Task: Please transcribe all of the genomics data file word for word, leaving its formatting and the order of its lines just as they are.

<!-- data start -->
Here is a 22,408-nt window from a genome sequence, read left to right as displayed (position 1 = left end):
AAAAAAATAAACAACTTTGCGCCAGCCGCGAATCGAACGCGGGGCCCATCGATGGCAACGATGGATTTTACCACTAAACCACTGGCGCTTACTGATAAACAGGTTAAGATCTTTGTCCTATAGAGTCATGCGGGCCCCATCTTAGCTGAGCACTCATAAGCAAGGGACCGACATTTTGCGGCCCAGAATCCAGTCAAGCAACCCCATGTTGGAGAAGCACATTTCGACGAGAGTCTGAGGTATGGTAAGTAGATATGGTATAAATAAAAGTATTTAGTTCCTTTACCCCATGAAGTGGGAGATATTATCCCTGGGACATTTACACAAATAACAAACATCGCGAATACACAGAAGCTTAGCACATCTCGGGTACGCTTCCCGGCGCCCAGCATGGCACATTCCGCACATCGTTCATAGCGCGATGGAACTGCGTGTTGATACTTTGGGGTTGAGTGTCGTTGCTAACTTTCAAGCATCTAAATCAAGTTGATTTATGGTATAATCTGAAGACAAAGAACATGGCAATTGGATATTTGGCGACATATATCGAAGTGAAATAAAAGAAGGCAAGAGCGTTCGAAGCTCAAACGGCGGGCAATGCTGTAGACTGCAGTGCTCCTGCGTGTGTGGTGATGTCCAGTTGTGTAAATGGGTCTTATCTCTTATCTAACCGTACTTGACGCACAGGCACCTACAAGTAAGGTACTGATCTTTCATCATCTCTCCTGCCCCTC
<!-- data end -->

Here is a 22,408-nt window from a genome sequence, read left to right as displayed (position 1 = left end):
AAAAAAATAAACAACTTTGCGCCAGCCGCGAATCGAACGCGGGGCCCATCGATGGCAACGATGGATTTTACCACTAAACCACTGGCGCTTACTGATAAACAGGTTAAGATCTTTGTCCTATAGAGTCATGCGGGCCCCATCTTAGCTGAGCACTCATAAGCAAGGGACCGACATTTTGCGGCCCAGAATCCAGTCAAGCAACCCCATGTTGGAGAAGCACATTTCGACGAGAGTCTGAGGTATGGTAAGTAGATATGGTATAAATAAAAGTATTTAGTTCCTTTACCCCATGAAGTGGGAGATATTATCCCTGGGACATTTACACAAATAACAAACATCGCGAATACACAGAAGCTTAGCACATCTCGGGTACGCTTCCCGGCGCCCAGCATGGCACATTCCGCACATCGTTCATAGCGCGATGGAACTGCGTGTTGATACTTTGGGGTTGAGTGTCGTTGCTAACTTTCAAGCATCTAAATCAAGTTGATTTATGGTATAATCTGAAGACAAAGAACATGGCAATTGGATATTTGGCGACATATATCGAAGTGAAATAAAAGAAGGCAAGAGCGTTCGAAGCTCAAACGGCGGGCAATGCTGTAGACTGCAGTGCTCCTGCGTGTGTGGTGATGTCCAGTTGTGTAAATGGGTCTTATCTCTTATCTAACCGTACTTGACGCACAGGCACCTACAAGTAAGGTACTGATCTTTCATCATCTCTCCTGCCCCTC